Railway Life and Song

A community story contributed by Jillian Bartlett

Audio documentary produced by Jillian Bartlett. Narrated by Noel Hodda and mixed by David White

Brian Dunnett

Brian Dunnett has a strong connection to Eveleigh and the railways. He comes from a railway family, where he, his father, and two uncles worked at Eveleigh Railway Workshops. Brian’s grandfather also worked for the railways in Sydney.  Brian has actively campaigned for the interpretation and conservation of Eveleigh’s heritage, over many years.

Brian’s father, Charlie Dunnett, was an Ironworker at Eveleigh, and worked as a belt repairer in the Machine Shop where he oiled and repaired the belts and pulleys used to drive the overhead line shafts for the steam powered machinery.

Brian started his electrical apprenticeship with the railways in 1950 and trained at Eveleigh. He worked as an Electrician at Eveleigh from 1954 to 1964. He also worked at Chullora Railway Workshops and the White Bay Power Station during his career with the railways. While at Eveleigh, Brian worked in the Train Equipment section, working with train lighting. Brian recalls that even as late the 1950’s train carriages were still lit with gas lamps. However with the introduction of diesel trains low voltage generators were installed under each carriage to produce lighting for the train.

Brian was actively involved with the union movement and was a Shop Steward and part of the Shop Committees at Eveleigh.

Music has played an important role in Brian’s life, particularly folk music and the songs and music of the railways. He has extensively researched, collected, archived and presented songs and poetry written about the railways and railway working life in Australia, from its early beginnings to the present.

Brian also initiated, developed and toured cultural exhibitions such as Trains of Treasure and the accompanying cassette and CD. He has performed widely as part of the group Matilda’s Mob, as well as collaborated with other folk musicians in Australia and overseas. Brian has organised music festival events and song competitions, founded and produced the International Railway Film Festival at Eveleigh in 2012.

Brian continues to make a significant contribution to educating others on the value of preserving railway heritage and celebrating Australia’s labour history and industrial development.

Mark Gregory

Since the early 1960s Mark Gregory has been interested in lyrical commentary on working life exemplified in song and poem, tracing and collecting examples to study the origins and traditions of this material with a particular focus on Australia.

In 1984 Mark began working with Brian Dunnett on his Railway Songs collection and was involved in the recording of poems and songs associated with the Trains of Treasure exhibition.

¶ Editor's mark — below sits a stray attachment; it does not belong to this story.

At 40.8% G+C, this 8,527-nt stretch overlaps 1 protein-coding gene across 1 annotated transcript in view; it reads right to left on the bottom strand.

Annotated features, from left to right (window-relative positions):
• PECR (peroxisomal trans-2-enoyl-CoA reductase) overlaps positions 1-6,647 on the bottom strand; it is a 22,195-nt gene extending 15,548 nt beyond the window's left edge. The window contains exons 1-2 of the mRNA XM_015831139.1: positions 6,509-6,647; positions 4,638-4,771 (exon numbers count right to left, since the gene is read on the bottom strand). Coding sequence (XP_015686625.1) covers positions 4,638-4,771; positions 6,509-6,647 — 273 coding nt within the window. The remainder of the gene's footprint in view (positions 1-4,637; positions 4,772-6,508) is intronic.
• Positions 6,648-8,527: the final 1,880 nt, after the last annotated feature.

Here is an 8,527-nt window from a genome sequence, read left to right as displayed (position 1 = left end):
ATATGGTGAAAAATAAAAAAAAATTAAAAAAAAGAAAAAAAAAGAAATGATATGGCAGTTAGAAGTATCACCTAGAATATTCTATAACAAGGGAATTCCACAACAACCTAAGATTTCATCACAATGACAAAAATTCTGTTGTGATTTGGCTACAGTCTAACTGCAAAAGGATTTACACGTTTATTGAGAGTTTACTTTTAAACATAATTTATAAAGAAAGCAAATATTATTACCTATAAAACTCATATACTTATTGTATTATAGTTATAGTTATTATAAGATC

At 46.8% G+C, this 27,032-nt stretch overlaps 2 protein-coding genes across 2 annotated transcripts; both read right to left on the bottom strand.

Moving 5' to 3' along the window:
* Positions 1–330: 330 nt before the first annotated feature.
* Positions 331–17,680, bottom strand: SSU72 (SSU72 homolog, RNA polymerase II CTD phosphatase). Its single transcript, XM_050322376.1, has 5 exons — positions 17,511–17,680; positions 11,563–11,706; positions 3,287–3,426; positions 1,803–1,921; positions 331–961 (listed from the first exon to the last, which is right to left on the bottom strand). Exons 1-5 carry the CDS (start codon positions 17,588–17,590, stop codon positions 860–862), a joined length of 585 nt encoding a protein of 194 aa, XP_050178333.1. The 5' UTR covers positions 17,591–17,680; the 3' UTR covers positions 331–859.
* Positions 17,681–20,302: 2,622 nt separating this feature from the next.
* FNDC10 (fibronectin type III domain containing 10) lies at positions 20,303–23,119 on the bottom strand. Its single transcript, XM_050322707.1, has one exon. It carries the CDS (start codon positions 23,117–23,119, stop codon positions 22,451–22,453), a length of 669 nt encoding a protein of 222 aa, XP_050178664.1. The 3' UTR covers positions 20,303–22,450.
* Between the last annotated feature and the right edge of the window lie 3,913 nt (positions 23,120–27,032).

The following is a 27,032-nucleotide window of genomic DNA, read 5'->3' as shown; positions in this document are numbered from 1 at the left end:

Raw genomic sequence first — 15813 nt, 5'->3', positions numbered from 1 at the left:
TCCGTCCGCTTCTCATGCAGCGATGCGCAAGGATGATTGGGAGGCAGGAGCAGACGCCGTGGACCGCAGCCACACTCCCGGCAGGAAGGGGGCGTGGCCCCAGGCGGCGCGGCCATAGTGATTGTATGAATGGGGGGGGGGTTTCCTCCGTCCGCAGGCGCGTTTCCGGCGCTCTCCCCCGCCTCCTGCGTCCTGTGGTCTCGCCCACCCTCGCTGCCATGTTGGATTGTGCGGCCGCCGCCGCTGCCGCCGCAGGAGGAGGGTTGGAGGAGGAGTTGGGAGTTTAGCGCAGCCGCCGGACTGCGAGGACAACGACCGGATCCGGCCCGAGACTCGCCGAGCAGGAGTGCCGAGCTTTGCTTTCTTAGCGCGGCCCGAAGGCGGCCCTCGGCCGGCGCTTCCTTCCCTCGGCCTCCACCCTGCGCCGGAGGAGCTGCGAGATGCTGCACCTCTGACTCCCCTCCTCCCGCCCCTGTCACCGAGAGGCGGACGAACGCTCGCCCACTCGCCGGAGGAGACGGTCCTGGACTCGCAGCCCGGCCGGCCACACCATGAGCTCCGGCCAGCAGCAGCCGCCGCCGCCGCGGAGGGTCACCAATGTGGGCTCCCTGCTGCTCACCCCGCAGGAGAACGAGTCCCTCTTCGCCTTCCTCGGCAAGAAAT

For the last twenty years his collections have made use of the internet and the possibility of storing searchable archives of lyrics and audio files. Taken together these research archives contain over 1000 Australian songs and poems:

Australian Railway Songs

In 2007 Mark completed his MA in Music at Macquarie University – ‘Sixty Years of Australian Union Songs’ subtitled ‘The Australian Folk Revival and the Australian Labour Movement Since the Second World War.’  In 2014 Mark completed his PhD in History at Wollongong University: ‘Australian Working Songs and Poems – A Rebel Heritage.’

A considerable proportion of the material cited in this thesis results from his recent discoveries of works published in Australian newspaper reports, searches facilitated by the National Library of Australia’s Trove Project.

Mark’s Trove based research also played an important role in two recent ABC Radio National Hindsight programs, ‘Isle of Denial – William Cuffay in Tasmania’ focusing on Chartism and broadcast in 2012 (shortlisted for the 2012 NSW Premier’s Multimedia History Prize) and ‘Frank the Poet – A Convict’s Tour to Hell’ which was broadcast in Australia in 2013 and Ireland in 2014 (the poet was born in Tipperary in 1811).

One of Mark Gregory’s most acclaimed Trove discoveries has been the earliest publication of the iconic shearer’s song ‘Click Go the Shears’ (Bacchus Marsh Express, 5 December 1891) under its original title ‘Bare Belled Ewe.’ This research became the subject of a popular ABC Landline national television broadcast in 2014 which foregrounded the question of the historical connections between the song and the 1891 shearers’ strike in Queensland.

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